SURVIVAL STORY | Boldness of Laila Begum in surviving through the climate calamities in Mongla

Resilience and Survival in the Face of Climate Change: The Story of Laili Begum

“I have lost everything once in my life during AYLA and I have nothing to lose at the moment except my daughter and this piece of land” – Laili Begum,

On 12th September of 2023, on a sweltering summer day, we embarked on a field visit to the climate rehabilitation area known as ‘Guccho Gram’ in Mongla. This was part of the Youth Fellowship program, hosted by the International Centre for Climate Change and Development (ICCCAD). Our mission of the visit was to hear the stories of those who have faced disasters in this region. Mongla was chosen for its status as a climate-vulnerable coastal region, having endured numerous natural disasters over the years. Our key informant for this interview was Laili Begum, a resilient climate refugee who offered us a glimpse into her daily life. We sought to uncover the locally led initiatives that have helped the residents survive the unforgiving forces of nature.

As we approached Laili’s home, the first thing that caught my eye was an empty pitcher, locally known as ‘Maiyt’. Laila Begum uses the Maiyt to capture and store the rainwater and this is their own way of adaptation to the saline water.

Laili Begum and her daughter currently reside in a government provided rehabilitation area, allocated for climate refugees. Her journey to Mongla began 25 years ago, when she got married and made the decision to move there for better employment opportunities. However, their hope got shattered in natural disasters like Sidr and Ayla, and later her husband abandoned her. Unfortunately, the mother and daughter shared the same fate as her daughter’s husband also abandoned her after 2 years of marriage. From their point of view, the main reasons husbands abandon women like them is due to poor socio-economic conditions, rising poverty rates and natural disasters exacerbating their status.

Access to fresh water was always a crisis in Mongla. Laili added, “It was all jungle when I came here and my husband earned a decent wage, and we used to buy a jar of water for just 5 BDT, but now, 30-40 liters of water cost nearly 40 BDT, a price beyond our means”. Querying about the source of water, she pointed to a pond with greenish water. She collects water from there and, if they have enough fuel, they boil it. Otherwise, they just put alum to clear the water and make it drinkable.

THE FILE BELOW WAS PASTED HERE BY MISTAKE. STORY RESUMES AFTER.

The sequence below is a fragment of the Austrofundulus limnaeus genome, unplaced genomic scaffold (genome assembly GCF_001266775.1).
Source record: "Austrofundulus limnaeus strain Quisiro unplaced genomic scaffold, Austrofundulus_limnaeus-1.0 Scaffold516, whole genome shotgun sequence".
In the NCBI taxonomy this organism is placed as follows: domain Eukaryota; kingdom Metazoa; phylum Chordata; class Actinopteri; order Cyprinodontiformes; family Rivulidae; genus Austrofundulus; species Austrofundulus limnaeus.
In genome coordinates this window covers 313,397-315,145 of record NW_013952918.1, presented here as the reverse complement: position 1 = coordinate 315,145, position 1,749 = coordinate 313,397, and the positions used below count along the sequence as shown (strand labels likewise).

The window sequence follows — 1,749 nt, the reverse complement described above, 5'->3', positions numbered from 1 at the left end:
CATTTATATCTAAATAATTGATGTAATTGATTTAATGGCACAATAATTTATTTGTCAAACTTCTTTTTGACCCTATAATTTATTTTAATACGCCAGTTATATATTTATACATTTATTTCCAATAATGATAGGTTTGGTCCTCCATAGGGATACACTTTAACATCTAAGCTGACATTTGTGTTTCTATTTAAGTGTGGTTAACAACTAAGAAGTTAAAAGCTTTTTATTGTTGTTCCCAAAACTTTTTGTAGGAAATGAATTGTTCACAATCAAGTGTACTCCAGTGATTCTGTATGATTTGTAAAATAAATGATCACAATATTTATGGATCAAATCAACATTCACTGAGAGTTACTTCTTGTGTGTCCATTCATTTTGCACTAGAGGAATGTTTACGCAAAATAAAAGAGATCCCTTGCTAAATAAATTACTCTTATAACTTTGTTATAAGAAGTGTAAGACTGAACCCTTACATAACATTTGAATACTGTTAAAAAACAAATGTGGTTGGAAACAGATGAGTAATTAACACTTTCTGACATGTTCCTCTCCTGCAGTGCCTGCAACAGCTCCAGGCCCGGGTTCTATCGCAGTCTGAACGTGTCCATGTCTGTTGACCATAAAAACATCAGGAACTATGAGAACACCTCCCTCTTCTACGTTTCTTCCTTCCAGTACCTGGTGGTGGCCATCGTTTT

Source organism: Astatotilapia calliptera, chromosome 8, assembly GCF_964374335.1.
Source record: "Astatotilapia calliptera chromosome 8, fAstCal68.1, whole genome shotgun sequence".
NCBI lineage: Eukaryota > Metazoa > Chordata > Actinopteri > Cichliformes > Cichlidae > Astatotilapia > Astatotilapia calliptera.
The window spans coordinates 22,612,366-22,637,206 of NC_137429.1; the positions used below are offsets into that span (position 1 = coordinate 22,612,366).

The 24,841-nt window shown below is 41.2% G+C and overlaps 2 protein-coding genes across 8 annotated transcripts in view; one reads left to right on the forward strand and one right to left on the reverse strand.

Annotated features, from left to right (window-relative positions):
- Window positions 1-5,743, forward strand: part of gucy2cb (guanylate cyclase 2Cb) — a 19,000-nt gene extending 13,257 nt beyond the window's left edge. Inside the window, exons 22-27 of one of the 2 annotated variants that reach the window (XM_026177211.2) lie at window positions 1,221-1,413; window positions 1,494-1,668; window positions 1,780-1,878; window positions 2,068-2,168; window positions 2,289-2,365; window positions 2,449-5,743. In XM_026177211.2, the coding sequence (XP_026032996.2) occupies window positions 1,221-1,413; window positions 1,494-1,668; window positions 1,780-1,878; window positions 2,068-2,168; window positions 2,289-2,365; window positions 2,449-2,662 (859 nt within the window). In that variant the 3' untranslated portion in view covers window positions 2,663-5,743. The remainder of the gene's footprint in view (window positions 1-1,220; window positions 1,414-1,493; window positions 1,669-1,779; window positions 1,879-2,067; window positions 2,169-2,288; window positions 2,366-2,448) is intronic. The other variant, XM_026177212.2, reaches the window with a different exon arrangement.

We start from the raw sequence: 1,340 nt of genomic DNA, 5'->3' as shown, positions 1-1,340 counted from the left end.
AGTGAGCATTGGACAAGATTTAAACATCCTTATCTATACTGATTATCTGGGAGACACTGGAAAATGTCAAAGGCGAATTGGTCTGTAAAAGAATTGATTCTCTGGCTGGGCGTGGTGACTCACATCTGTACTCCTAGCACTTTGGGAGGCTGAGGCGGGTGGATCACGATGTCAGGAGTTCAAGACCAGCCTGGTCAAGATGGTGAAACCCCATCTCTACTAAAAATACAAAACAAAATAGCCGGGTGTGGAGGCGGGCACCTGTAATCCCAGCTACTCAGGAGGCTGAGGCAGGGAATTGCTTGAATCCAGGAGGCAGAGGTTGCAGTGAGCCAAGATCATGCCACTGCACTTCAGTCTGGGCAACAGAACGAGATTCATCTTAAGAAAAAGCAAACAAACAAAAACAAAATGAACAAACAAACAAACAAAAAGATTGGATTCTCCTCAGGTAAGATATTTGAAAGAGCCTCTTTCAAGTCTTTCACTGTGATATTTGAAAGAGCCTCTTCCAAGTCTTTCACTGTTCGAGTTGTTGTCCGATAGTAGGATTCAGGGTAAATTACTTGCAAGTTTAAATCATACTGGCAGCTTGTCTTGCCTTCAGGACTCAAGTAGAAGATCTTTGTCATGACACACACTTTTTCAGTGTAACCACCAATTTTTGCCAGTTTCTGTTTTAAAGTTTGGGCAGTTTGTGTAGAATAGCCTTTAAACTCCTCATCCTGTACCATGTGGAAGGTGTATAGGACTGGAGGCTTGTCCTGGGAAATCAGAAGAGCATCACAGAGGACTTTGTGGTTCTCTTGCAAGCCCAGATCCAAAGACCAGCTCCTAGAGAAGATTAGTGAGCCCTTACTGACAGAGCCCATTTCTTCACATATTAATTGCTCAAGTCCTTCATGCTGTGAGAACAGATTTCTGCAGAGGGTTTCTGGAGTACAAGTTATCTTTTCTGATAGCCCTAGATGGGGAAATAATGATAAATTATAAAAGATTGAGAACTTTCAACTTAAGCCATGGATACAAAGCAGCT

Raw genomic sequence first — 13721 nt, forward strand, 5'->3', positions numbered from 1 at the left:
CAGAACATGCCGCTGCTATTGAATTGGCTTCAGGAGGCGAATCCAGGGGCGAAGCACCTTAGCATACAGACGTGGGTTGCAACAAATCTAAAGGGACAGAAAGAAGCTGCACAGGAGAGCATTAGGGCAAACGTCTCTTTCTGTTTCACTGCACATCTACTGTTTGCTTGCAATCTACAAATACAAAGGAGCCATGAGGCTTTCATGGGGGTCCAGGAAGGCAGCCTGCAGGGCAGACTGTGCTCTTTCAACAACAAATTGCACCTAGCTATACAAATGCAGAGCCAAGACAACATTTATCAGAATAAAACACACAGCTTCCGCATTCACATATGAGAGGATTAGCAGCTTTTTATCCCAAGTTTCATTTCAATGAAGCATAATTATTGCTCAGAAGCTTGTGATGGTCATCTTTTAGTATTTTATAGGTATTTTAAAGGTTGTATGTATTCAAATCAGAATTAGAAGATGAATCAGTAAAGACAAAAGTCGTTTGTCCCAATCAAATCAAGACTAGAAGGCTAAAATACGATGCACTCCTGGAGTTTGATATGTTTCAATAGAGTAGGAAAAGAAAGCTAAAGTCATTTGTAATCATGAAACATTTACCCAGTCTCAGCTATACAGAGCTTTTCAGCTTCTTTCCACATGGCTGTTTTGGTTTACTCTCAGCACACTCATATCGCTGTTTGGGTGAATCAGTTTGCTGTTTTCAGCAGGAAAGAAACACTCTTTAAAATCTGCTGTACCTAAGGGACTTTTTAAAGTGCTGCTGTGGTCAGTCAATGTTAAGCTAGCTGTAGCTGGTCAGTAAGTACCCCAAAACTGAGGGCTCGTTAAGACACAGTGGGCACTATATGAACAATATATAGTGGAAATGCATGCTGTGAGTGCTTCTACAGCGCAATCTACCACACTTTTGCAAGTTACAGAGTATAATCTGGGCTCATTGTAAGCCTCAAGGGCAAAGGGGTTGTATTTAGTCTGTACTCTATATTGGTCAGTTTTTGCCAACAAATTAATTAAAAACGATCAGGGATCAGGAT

Nearby, a navy camp has dug a pond and BRAC has installed a rainwater harvesting system, offering a more reliable water source during the dry monsoon, and providing each family with two buckets of water. Laili expressed her gratitude, stating, “I am fortunate to have only two family members, so it’s enough for us to survive for 2-3 days. Families with more members have to endure greater struggles, as they receive the same amount of water.” Laila also sold her hens and ducks saying, “We struggle to provide for ourselves, how can we afford to feed and treat them?”

She works as a helping hand in other people’s houses (middle class) and her daughter is unemployed. Even though Mongla is a port city, job opportunities, and income are limitedly accessible which hinders people like Laila to access clean drinking water at a greater price. During the rainy season, Laila’s sleep is affected throughout the night, as the roof of the house leaks continuously. During this situation, she spends her night placing buckets and jars on the floors to catch the dripping rainwater.

At last, Laili expressed her hopes for the future, saying, “I don’t know what the future holds for us, but I need a sturdy home with a strong roof that can withstand fierce winds and heavy rain, providing us with safety and access to clean drinking water.”

Laili Begum’s story offers a poignant glimpse into the daily battles faced by climate refugees in the coastal areas of Bangladesh. Her determination to survive in the face of adversity, along with her desire for necessities, serves as a stark reminder of the urgent need to provide adequate financing; capacity-building opportunities; and diversified livelihood opportunities to the ones who are hit hardest by the impacts of climate change.

Authors: Shimi Chak is working in Centre for Climate Change and Environmental Health (3CEH) as a research assistant, her research interest lies in social inclusion and locally led adaptation.